A handicapper’s view on Saratoga

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TwinSpires Staff

July 21st, 2016

by Dick Powell

Entries have been drawn for the first three days of Saratoga and the first weekend will be spectacular. Right now, the forecast for the weekend is hot and humid weather with temperatures in the low 90s and dew points in the 70s.

When hot humid weather comes into the area and it hits colder air in the foothills of the Adirondack Mountains, violent thunderstorms are likely to pop up during the afternoon. The rule of thumb is that if the weather stays hot and sunny, there is a greater likelihood of a violent storm brewing. If it stays cloudy and cooler, it usually means the storms won’t develop.

This weekend, the ingredients are there for some crazy, violent weather. The past few years, we have been very lucky with the weather. Last year, for the first time in history, there were more turf races run than dirt ones. This year, chances are we will have a normal Saratoga which means less turf races, more races coming off the turf and more races run on wet tracks.

If the weather is like last year, look for Chad Brown to be the leading trainer since he has so many quality turf horses in his stable. But if things revert back to normal with more dirt races than turf, Todd Pletcher should be unbeatable once again.

One thing that appears to be new and different is the first turf sprint scheduled to be run on Saturday will be on the inner turf course instead of the Mellon turf course. This will be interesting to follow since the inner turf course has a tight turn to go around and will be a real challenge for the riders going into it at full speed and try to hug the inside while saving ground.

Those that can will be very hard to beat but if the inner turf course is going to be used regularly, it will be interesting to see how well the horses breaking from post one will do.

In the past few years, there were close to 70 turf sprints run on the Mellon turf course. With about 200 turf races divided equally on both courses, the 100 run on the inner turf course were all run going two turns but there were only about 30 going two turns on the Mellon.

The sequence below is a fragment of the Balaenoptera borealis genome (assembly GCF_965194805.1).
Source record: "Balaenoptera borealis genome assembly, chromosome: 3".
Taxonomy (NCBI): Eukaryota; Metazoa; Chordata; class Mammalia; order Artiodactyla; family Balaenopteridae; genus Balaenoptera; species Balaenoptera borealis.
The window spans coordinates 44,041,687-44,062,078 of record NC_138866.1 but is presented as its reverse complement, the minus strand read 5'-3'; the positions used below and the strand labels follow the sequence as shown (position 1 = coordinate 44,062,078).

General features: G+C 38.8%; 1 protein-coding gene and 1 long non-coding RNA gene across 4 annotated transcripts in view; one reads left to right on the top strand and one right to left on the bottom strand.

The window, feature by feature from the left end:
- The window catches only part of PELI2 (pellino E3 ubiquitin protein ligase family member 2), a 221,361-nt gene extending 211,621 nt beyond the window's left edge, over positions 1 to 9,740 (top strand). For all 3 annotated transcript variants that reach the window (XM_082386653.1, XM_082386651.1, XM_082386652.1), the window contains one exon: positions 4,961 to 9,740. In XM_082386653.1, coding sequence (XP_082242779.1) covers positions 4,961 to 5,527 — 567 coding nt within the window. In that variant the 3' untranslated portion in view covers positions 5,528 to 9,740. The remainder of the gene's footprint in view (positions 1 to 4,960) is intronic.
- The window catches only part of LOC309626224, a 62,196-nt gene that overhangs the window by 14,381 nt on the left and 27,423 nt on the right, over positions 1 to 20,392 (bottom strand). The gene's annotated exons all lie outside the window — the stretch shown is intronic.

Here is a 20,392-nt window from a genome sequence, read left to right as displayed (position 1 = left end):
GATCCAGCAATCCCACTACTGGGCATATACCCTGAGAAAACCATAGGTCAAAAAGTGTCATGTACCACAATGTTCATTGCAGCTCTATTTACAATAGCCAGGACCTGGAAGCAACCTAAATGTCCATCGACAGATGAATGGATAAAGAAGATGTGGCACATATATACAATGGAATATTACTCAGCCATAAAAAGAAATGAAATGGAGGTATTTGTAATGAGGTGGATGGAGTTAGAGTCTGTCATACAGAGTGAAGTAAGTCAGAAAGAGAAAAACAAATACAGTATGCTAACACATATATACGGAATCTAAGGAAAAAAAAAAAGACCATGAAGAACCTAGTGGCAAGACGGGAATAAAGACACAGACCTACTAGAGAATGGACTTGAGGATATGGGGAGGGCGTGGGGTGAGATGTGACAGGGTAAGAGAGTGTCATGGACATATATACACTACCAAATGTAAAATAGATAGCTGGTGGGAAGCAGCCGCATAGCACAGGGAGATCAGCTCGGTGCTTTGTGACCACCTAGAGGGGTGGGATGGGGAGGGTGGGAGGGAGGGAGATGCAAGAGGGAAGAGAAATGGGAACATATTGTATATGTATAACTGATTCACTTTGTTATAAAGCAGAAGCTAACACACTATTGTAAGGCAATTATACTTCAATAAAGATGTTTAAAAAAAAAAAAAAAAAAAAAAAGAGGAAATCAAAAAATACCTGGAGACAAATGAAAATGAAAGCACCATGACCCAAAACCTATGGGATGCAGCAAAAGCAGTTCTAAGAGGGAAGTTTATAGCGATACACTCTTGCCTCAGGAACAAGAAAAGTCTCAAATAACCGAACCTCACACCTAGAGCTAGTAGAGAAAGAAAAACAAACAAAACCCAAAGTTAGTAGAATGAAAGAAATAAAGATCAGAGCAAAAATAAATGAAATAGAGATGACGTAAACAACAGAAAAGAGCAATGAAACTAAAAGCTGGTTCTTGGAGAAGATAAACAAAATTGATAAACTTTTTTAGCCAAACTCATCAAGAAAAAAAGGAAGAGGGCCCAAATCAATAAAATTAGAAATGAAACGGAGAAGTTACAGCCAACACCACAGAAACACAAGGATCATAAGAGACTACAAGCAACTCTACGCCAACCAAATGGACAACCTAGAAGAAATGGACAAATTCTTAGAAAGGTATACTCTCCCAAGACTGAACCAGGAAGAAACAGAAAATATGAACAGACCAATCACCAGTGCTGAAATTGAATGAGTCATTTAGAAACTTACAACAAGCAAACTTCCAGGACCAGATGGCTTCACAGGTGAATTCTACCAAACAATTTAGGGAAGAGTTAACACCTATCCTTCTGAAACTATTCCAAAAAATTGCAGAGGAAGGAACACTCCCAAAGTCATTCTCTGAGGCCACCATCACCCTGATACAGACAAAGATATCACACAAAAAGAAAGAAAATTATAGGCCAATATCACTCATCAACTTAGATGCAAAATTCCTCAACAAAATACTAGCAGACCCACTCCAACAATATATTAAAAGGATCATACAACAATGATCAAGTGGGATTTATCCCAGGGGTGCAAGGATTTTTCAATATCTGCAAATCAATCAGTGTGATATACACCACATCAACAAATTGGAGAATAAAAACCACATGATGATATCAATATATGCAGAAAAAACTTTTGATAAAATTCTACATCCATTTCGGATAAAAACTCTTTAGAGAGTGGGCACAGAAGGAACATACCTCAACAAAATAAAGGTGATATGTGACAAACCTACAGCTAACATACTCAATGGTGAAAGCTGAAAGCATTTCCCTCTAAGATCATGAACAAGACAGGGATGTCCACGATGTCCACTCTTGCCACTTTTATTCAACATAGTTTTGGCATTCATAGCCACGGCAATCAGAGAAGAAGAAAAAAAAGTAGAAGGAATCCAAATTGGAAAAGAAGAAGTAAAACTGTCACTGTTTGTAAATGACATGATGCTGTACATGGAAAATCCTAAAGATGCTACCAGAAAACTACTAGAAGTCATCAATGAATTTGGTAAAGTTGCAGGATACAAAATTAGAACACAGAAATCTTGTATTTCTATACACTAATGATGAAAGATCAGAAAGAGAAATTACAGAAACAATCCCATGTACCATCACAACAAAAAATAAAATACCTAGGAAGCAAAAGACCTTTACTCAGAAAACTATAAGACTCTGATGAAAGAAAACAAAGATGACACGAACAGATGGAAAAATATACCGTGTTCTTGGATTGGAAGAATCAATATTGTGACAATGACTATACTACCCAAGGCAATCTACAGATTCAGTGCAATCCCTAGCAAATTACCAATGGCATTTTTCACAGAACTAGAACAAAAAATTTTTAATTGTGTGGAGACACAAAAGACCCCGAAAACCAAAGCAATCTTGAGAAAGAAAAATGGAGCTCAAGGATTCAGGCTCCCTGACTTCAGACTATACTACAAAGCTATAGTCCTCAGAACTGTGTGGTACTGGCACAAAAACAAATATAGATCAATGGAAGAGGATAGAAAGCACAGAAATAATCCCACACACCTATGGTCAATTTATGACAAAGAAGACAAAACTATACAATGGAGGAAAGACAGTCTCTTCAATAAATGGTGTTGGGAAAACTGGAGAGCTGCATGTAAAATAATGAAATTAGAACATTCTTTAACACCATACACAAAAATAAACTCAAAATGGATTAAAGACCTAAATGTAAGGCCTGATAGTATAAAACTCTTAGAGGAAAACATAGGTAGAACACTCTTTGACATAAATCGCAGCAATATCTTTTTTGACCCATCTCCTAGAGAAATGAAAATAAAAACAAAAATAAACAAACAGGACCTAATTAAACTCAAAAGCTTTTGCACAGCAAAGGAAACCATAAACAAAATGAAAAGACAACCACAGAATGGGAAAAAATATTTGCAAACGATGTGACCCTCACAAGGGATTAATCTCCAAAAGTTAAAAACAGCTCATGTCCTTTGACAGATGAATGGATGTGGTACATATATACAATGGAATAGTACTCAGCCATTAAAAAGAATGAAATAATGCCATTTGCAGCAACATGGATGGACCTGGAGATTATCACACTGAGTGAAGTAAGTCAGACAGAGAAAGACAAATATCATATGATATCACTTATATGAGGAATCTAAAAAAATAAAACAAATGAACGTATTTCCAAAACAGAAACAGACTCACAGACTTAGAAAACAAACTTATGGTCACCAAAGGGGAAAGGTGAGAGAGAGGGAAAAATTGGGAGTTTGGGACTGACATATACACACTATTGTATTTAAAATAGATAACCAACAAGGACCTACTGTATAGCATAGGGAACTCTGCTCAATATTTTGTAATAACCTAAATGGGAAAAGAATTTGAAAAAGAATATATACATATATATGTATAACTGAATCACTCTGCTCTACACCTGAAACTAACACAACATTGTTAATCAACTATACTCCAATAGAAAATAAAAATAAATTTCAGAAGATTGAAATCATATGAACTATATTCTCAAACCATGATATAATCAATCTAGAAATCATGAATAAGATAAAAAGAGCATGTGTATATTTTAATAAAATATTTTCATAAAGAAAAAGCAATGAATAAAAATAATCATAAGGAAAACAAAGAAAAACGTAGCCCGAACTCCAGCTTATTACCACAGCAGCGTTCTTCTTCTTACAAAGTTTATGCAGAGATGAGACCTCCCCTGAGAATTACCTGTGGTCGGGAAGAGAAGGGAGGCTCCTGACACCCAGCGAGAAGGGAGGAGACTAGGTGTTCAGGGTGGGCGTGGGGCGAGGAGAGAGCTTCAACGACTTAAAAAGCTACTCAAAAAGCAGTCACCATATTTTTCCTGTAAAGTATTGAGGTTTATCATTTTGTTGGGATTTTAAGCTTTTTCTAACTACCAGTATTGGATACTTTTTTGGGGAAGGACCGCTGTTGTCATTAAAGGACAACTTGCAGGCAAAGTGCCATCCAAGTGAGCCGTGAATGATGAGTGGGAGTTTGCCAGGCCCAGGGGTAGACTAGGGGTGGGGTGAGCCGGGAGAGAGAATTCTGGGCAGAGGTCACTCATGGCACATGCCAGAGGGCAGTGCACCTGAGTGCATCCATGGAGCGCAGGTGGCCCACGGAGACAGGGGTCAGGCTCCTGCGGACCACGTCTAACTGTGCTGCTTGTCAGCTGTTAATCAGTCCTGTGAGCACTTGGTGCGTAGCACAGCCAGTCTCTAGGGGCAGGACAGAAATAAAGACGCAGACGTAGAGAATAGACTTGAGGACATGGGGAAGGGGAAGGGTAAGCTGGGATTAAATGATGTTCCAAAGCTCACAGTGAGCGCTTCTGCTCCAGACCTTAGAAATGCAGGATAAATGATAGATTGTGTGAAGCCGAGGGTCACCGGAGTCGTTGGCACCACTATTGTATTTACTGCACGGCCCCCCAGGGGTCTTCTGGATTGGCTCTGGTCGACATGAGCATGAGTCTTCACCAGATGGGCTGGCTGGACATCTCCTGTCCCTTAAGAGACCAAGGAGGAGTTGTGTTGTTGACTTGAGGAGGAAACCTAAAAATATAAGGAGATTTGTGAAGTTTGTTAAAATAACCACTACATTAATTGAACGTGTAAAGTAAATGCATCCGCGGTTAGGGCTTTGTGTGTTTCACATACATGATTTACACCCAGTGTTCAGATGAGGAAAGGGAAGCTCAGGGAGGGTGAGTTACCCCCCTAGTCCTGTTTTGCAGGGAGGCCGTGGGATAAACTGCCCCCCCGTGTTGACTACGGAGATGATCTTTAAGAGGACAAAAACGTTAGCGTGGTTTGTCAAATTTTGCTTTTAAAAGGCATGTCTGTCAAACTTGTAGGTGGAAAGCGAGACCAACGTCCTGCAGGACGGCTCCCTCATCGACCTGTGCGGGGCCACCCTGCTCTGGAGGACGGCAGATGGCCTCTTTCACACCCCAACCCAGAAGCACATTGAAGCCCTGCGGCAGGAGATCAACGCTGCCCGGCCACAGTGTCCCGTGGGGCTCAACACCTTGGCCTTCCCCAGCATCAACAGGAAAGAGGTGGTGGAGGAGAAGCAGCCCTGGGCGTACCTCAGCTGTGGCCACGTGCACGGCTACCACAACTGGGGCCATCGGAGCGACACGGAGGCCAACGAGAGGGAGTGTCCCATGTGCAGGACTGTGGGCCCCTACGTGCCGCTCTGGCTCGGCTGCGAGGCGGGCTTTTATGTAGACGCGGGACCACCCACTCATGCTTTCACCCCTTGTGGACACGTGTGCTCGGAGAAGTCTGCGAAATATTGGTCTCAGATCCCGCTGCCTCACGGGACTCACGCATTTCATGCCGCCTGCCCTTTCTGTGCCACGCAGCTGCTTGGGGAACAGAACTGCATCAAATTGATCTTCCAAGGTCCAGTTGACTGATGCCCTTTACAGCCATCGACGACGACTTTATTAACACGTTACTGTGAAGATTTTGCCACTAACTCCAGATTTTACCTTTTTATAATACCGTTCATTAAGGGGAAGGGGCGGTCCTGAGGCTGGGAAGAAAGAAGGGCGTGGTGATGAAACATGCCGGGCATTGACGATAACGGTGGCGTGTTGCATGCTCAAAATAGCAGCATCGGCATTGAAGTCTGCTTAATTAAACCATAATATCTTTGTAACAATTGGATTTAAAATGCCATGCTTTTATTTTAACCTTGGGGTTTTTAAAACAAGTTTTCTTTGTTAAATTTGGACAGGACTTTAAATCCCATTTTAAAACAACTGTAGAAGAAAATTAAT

For years, a great handicapping angle at Saratoga was horses switching turf courses. A horse that makes a wide, sweeping rally on the inner turf course usually fell short but that same horse could come back on the wider, Mellon turf course and get up in time.

Similarly, the inside speed horse that got caught on the Mellon turf course might not on the inner turf course. For years, there was a wide discrepancy between winning favorites on the two turf courses with far more winning on the Mellon.

Far more favorites would win on the Mellon since the kinder nature of the course enabled horses in trouble to overcome it. On the inner turf course, the race could be over before the troubled horse had a chance. Since the inner turf course was more chaotic it paid to spread out more in multi-race wagers involving it and, conversely, you could cut down the number of horses you would use on the Mellon turf course.

With all the turf sprints run on the Mellon, there are over three times two-turn races run on the inner turf course so the comparisons that once yielded predictable results are no longer valid.

Every year us horseplayers complain about the riding tactics employed on the turf courses. What frustrates us is how riders take back on horses that should be sent forward on firm ground that is favoring speed. Years ago, Jerry Bailey was the master of the turf courses and then, before he got hurt, Ramon Dominguez rode them just as well.

Last year, Eric Cancel pulled off a few upsets by sending his mounts to the front and never looking back. Strangled turf horses were a big complaint at this year’s Belmont Park meet so it’s anyone’s guess who will ride the turf courses aggressively.

All this makes trip watching even more problematic since many turf races bunch up with slow paces and more than half the field encounters trouble. Don’t be afraid to spread out in multi-race wagers. Avoid trying to be a hero and bet more combinations. You won’t be sorry.